Double Vantage: On Jorge Castañeda
There are a few things that Mañana Forever?, Jorge Castañeda’s new book on Mexico, pointedly isn’t about. It’s not about violence, and it’s not about the immigration debate (though it does consider the effects of emigration). Above all, it’s not about the drug wars. Castañeda, it soon becomes clear, considers these subjects, especially the last, to be distractions when it comes to a discussion of the Mexican national character—or of Mexico in general. He is in agreement with David Rieff, who recently lamented in The New Republic the tendency of American commentators to endorse the idea that Mexico is at risk of becoming a failed state, and to focus exclusively on the grisly fallout from President Felipe Calderón’s military campaign against the country’s narco-gangs.
Lately, better news from Mexico has been attracting attention. A July front-page article in the New York Times made it clear that US perceptions of its neighbor have lagged behind reality. According to recent statistics, the flow of illegal immigrants has already stopped, with net traffic falling to zero for the first time in sixty years. “The Mexican census recently discovered four million more people in Mexico than had been projected, which officials attributed to a sharp decline in emigration,” explained Damien Cave of the Times. Perhaps even more surprising, stepped-up enforcement on the US side of the border is only a small part of the picture. More significant are trends in Mexico, including increased work and educational opportunities and a sharp fall in birthrates. “The decision to leave home involves a comparison, a wrenching cost-benefit analysis,” wrote Cave, “and just as a Mexican baby boom and economic crises kicked off the emigration waves in the 1980s and ’90s, research now shows that the easing of demographic and economic pressures is helping keep departures in check.” In short, Mexicans are finding more reasons to stay in Mexico, despite the cloud of drug violence.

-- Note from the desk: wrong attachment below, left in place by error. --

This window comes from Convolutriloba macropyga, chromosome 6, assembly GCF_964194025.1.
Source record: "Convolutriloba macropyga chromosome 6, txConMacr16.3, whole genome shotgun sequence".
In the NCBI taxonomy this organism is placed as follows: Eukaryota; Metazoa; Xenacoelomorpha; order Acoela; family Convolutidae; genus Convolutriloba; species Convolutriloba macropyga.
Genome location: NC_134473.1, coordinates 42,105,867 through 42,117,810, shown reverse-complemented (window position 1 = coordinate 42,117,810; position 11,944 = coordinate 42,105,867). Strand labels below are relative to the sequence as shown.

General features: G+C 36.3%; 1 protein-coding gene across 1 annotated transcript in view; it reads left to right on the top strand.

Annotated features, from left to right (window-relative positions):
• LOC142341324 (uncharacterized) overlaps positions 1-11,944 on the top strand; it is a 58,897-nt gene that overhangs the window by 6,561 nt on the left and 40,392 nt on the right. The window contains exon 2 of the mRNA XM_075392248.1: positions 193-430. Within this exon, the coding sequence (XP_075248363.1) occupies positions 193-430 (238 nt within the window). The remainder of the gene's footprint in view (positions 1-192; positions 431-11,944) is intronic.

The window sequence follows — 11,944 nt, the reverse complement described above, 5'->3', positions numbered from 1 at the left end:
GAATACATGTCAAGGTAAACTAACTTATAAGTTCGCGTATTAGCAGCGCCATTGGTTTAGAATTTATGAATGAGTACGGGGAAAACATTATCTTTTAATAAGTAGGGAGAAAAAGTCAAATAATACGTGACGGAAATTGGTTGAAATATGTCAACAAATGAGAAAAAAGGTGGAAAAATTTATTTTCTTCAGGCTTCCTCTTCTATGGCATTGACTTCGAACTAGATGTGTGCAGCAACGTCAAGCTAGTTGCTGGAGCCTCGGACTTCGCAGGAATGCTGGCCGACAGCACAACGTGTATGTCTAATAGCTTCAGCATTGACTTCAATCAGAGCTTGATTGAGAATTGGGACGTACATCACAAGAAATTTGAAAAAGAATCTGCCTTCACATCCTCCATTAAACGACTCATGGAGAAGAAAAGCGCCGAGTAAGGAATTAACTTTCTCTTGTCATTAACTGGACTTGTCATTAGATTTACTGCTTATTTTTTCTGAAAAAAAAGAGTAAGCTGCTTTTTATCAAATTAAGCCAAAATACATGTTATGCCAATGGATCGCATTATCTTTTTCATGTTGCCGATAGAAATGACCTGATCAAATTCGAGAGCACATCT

This is the Mexico that Castañeda wants Americans to understand better: a country where democracy is on the rise and a new middle class is rapidly emerging. In his shrewd, contrarian study, broadly informed and bold if occasionally highhanded, he analyzes a series of character traits that have long been attributed to the Mexican people and explains how an outmoded self-image is occluding analysis of economic and social gains. Castañeda is a political scientist, so his methods are more sociological than philosophical; but his book is ultimately an ontological inquiry, an attempt to probe the Mexican psyche—or, more accurately, to diagnose and perhaps exorcise its real and imagined ills. Unlike Octavio Paz—his most renowned predecessor—he’s no poet, nor does he claim to be, though he does implicitly situate himself in the lineage of Paz and other students of Mexican character, from essayists Jorge Cuesta and Samuel Ramos to psychoanalysts Santiago Ramírez and Jorge Portilla and anthropologists Roger Bartra and Claudio Lomnitz. (This book, like Castañeda’s previous ones, does double duty as an excellent guide to further reading.)
Born in 1953 in Mexico City, Castañeda spent his childhood partly in Cairo and Paris, where his father served as Mexico’s ambassador. He received a bachelor’s degree from Princeton and a doctorate from the University of Paris, and has taught at universities in Mexico and the United States, where he is currently a professor at New York University. He also writes regularly for Reforma, El País and Newsweek. In his youth, he was a communist and an admirer of Fidel Castro; but his admiration for the Cuban regime dimmed to the point that in 1993 he published Utopia Unarmed, a foundational study of the postwar Latin American left. The book is an obituary that is in part critical of, and in part an elegy for, the leftist ideal of armed struggle forged in Cuba and exported around the region. Castañeda did not cut corners, interviewing leftist guerrillas in the region as well as Castro’s spymasters. The result is an intellectually rigorous account of one of the most dizzyingly complex periods in Latin American history. As none other than Gabriel García Márquez, known for his cozy relationship with Castro, said of Utopia Unarmed, “This is the finely written and well-spun tale of the ascent and subsequent misfortune of the Latin American Left, a victim of its own willfulness and others’ dogma…. And it is also a blueprint—polemical but less illusory—for surviving the shipwreck even with the loss of much of the furniture.” The book remains an essential resource.